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View Diary: Eliminate corporate tax, seriously (422 comments)

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  •  Sadly, Reich doesn't offer (3+ / 0-)
    Recommended by:
    wayoutinthestix, shaharazade, hester

    much analysis to support his plan.  For example, why is this preferred to simply closing the loopholes that yield the negative result of small companies paying more than their larger brethren?  It seems a rather facile approach.

    How would this plan affect pensions?  It appears that a greater tax burden would be placed on middle and working class persons who participate in pension plans.  And what of those with IRAs, etc.?  Wouldn't they also have a greater tax burden, thereby whittling down their accounts?  This smacks of a regressive tax, which no progressive or liberal should ever laud.  

    I also do not see how such a revision would result in an influx of capital in the US.  Is there evidence to support the position that companies are not investing capital in the US solely because of corporate tax consequences as opposed to costs attendant to labor (wages, workplace laws) and regulatory obligations?    

    Furthermore, one of the benefits of corporate taxation is ease of enforcement.  If corporate taxes are essentially shifted to individuals, we'd require greater enforcement to eliminate fraud, cheating, etc.  

    I really wish Reich would clarify his position to account for these issues.  

    •  IRAs are already exempt from capital gains (0+ / 0-)

      I don't know about pensions, but wouldn't be surprised if they also have some exemption.  So this would not be regressive at all.

      The people most affected by this would be folks who have more money than they are allowed to tuck away in an IRA (due to contribution limits per year).  Those would be the ones that would feel this tax.

      The capital gains portion of this would definitely be a very progressive way to tax investors.

      Still trying to figure it all out

      by CindyV on Mon Aug 25, 2014 at 01:40:26 PM PDT

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      •  I'm talking about the additional taxes (0+ / 0-)

        deriving from the trading activities of the funds, not taxation incurred upon vesting.  I realize this is not clear from my comment.  If the funds pay higher taxes for their activities, those costs are ultimately passed on to the beneficiaries.  In this case, we are not talking about the wealthy paying more, but everyone with any skin in the investment gain, which includes many working and middle class Americans.  

        •  As long as the fees are small enough (0+ / 0-)

          It seems this approach would still be somewhat progressive.  The capital gains portion wouldn't impact most smaller investors.  Also, if the majority of the money actively traded is from investors in the top 10% (which it seems it would be), then most of the fees would be paid by them.

          Yes, the retirement investors would also pay a portion that is significant. But their portion would be spread among a much larger number of people, so their individual costs would still be small.

          I wonder if this type of per transaction fee would also have the added benefit of slightly disincentivising faster turnover.  And that seems like something that would be good for business - less focus on making the quick buck and more on investing in solid companies to hold onto.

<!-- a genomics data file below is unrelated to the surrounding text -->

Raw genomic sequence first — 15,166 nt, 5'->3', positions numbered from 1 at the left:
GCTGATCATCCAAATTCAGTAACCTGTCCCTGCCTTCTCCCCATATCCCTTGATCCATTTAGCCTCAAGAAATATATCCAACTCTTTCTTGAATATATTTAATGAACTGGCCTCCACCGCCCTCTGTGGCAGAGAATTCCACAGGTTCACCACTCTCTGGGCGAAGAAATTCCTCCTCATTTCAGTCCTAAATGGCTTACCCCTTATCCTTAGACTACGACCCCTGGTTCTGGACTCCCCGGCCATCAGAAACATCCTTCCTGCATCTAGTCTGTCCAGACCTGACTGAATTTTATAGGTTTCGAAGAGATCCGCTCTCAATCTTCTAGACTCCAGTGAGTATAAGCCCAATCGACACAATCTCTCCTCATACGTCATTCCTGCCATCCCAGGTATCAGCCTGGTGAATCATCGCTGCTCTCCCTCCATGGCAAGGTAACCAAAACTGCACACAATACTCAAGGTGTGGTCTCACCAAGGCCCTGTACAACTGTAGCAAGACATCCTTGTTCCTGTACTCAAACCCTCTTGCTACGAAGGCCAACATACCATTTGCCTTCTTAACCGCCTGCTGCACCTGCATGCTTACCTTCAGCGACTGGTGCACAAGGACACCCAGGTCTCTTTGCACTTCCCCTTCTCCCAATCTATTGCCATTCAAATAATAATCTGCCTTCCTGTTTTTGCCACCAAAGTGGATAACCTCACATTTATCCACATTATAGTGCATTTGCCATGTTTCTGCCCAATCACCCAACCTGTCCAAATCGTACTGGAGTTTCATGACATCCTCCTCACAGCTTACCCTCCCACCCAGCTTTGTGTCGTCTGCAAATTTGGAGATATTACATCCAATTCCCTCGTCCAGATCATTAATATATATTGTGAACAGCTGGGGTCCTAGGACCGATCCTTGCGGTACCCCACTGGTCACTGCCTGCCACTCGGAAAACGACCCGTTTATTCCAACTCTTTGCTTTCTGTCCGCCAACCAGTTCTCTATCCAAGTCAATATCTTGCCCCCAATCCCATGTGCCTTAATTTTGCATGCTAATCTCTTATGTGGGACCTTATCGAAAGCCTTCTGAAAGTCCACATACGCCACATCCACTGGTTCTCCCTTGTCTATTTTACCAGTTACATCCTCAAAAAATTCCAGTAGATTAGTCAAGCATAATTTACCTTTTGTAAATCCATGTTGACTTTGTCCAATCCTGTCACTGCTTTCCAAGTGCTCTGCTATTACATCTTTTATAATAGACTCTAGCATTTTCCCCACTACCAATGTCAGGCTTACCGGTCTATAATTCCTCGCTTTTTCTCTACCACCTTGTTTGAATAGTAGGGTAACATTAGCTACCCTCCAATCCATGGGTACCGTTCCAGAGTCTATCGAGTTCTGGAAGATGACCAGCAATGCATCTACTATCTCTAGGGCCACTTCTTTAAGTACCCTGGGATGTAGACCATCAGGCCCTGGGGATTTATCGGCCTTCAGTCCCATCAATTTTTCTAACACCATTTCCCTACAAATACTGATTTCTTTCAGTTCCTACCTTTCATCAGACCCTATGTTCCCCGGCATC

Still trying to figure it all out

          by CindyV on Mon Aug 25, 2014 at 02:55:33 PM PDT

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          •  It's still an additional tax (0+ / 0-)

            on those least able to afford it.  I don't accept the notion that it's only a small amount, no big deal.  This would constitute an additional tax on working Americans, who will not be able to use accounting to minimize their exposure.  Frankly, I don't see how such a plan could be endorsed by any true liberal or progressive.  Doing away with corporate taxes while increasing taxes on working Americans is simply not progressive.    

            •  So your view is "no new taxes" period (0+ / 0-)

              Guess you might want to consider being part of other organizations who have similar views like the Tea Party.

              Personally, I am not willing to draw such hard lines in the sand because I think the world never works with hard lines.  Especially in today's political climate, I think we need to be willing to take a little pain to get something worthwhile.

              This type of per transaction fee might be a way to slightly disincentivize the current trend of high volume trading which adds no real value to the economy.

              The fees would have a negligible impact on earnings for retirement investments.  And it seems there might be enough tax revenue to potentially include some offsets to those who can afford the extra fees the least.

              Still trying to figure it all out

              by CindyV on Tue Aug 26, 2014 at 10:22:05 AM PDT

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              •  Try reading the comment again (0+ / 0-)

                My view is:  no shifting tax burdens from corporations to average Americans.  Basic reading comprehension would make that clear.  I will add that there should be no new taxes on average Americans.  Additional taxes should come from the wealthy and corporations.  

                •  I read it the first time - not a reading issue (0+ / 0-)

                  Just still believe you are not being realistic - similar to the way the Tea Party makes hard rules and ignores reality.

                  Still trying to figure it all out

                  by CindyV on Tue Aug 26, 2014 at 04:48:31 PM PDT

                  [ Parent ]

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